A court hearing has begun over a Jewish school's admissions policy, which may have implications for at least another 20 schools and other organisations.
JFS has said admission is a religious, not a racial matter
The JFS in north-west London is accused of discriminating against an 11-year-old boy it refused to admit.
He was rejected in favour of "committed atheists" because his mother was not regarded as Jewish, his family's lawyer told the High Court in London.
Seeking judicial review, Dinah Rose QC said the policy involved ethnic origin.
The state-maintained school is heavily oversubscribed. It gives preference to applicants whose "Jewish status" is confirmed by the United Synagogue.
The boy - named in court only as M - has a Jewish father. His mother converted to the Jewish faith before he was born but had been a Roman Catholic.
In the eyes of the United Synagogue the 11-year-old was not Jewish because his mother was not accepted as Jewish, Ms Rose told Mr Justice Munby.
She said JFS's current admissions policy was incompatible with the school's own religious ethos and admissions code.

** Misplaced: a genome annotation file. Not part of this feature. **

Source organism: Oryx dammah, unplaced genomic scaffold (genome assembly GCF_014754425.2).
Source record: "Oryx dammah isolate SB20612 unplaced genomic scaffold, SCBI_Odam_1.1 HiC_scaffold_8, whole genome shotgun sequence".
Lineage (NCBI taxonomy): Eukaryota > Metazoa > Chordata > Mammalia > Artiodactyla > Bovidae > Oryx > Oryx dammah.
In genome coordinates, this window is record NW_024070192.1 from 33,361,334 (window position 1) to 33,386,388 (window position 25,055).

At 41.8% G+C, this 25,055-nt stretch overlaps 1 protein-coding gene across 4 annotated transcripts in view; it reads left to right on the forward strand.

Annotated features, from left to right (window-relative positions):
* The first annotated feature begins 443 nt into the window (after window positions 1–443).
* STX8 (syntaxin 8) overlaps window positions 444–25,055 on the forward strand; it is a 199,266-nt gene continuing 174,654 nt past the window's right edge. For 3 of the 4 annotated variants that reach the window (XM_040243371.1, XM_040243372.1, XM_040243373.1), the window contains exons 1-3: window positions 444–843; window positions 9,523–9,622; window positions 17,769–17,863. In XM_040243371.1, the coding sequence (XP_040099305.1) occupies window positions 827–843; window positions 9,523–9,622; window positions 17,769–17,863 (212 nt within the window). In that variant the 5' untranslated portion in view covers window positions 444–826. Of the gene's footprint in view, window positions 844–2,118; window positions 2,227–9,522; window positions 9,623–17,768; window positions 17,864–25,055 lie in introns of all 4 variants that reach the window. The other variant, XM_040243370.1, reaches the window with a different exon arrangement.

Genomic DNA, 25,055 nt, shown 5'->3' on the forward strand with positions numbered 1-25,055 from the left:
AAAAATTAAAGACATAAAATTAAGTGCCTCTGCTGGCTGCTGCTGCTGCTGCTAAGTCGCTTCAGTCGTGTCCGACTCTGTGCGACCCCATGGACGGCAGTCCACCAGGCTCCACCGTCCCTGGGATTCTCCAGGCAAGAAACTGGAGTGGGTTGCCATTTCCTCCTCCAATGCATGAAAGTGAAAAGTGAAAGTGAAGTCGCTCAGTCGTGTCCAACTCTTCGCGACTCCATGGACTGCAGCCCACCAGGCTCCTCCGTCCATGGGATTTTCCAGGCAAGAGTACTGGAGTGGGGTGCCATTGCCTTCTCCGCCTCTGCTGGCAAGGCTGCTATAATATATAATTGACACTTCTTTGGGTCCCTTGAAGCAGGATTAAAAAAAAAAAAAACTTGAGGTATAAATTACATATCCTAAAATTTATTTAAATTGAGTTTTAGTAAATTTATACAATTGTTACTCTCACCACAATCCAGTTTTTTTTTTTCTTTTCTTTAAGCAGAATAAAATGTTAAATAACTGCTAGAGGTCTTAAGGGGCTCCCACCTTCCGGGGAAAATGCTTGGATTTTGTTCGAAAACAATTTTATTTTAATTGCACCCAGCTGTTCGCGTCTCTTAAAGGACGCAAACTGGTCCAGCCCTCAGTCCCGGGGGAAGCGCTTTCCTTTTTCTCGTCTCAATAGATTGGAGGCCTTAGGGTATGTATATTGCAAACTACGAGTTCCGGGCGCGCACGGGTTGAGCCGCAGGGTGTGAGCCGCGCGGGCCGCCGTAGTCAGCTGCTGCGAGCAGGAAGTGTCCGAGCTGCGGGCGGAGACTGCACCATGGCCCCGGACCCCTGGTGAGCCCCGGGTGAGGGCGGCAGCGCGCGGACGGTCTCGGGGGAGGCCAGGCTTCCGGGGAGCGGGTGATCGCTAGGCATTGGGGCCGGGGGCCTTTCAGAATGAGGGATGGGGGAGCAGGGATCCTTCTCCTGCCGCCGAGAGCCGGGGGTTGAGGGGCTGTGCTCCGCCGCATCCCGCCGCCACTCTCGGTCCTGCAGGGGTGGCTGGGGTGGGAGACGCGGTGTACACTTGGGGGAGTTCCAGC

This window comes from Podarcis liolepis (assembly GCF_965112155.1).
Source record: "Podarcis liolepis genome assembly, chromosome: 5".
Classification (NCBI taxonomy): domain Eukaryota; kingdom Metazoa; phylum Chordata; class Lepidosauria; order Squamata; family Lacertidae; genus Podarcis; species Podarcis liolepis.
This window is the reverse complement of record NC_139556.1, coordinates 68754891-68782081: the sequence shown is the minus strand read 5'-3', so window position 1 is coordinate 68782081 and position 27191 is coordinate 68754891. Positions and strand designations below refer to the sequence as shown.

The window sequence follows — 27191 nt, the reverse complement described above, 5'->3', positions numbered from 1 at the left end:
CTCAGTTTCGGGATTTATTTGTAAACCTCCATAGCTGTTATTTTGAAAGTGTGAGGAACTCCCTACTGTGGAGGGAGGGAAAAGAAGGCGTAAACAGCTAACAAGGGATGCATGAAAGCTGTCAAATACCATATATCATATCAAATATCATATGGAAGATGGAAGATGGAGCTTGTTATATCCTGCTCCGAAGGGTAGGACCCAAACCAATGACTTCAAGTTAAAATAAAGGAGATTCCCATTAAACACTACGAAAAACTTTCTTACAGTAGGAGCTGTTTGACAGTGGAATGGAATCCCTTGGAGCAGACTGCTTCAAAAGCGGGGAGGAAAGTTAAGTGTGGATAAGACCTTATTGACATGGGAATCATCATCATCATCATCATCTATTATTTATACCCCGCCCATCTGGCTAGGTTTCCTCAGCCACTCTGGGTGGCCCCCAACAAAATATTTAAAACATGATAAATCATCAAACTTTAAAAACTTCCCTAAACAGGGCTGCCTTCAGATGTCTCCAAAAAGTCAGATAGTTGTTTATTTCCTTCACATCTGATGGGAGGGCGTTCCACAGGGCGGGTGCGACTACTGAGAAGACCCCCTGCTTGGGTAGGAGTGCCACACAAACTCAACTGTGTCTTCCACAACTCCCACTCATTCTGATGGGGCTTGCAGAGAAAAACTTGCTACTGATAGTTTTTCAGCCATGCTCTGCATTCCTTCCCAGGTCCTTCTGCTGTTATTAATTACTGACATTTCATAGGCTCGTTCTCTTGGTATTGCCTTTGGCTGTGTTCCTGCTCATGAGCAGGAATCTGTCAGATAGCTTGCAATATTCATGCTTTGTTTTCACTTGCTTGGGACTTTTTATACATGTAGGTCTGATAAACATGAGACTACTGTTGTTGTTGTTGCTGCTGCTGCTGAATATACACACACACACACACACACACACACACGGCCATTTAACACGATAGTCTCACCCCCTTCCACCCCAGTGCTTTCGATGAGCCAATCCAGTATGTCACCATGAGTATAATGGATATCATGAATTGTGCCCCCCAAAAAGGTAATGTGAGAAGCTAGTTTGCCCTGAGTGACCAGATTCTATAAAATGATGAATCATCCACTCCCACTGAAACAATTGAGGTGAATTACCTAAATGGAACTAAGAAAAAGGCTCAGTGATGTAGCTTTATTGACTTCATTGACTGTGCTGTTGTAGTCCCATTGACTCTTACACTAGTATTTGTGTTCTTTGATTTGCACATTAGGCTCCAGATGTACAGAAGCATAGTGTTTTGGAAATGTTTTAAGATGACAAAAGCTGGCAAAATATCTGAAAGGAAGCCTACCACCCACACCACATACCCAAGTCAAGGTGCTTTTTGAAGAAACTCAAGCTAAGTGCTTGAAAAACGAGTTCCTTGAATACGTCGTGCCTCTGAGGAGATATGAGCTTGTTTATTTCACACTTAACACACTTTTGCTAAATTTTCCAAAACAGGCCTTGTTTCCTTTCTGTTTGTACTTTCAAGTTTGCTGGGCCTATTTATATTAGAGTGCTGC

Ms Rose accused the school of applying a test "not based on faith but wholly or partly on ethnic origins".
She said the issues raised by the case went to the heart of the national debate started by the Archbishop of Canterbury over the extent to which Islamic Sharia law should be accommodated by UK law, which prohibited racial discrimination.
Ben Jaffey, appearing for the United Synagogue, was allowed to address the court after saying that, if M and his father were to win their case, it would have "very serious potential consequences" for the synagogue.
He said it would affect not only the JFS but more than 20 other schools and other Jewish community organisations.
The British Humanist Association is supporting the family.
The hearing continues.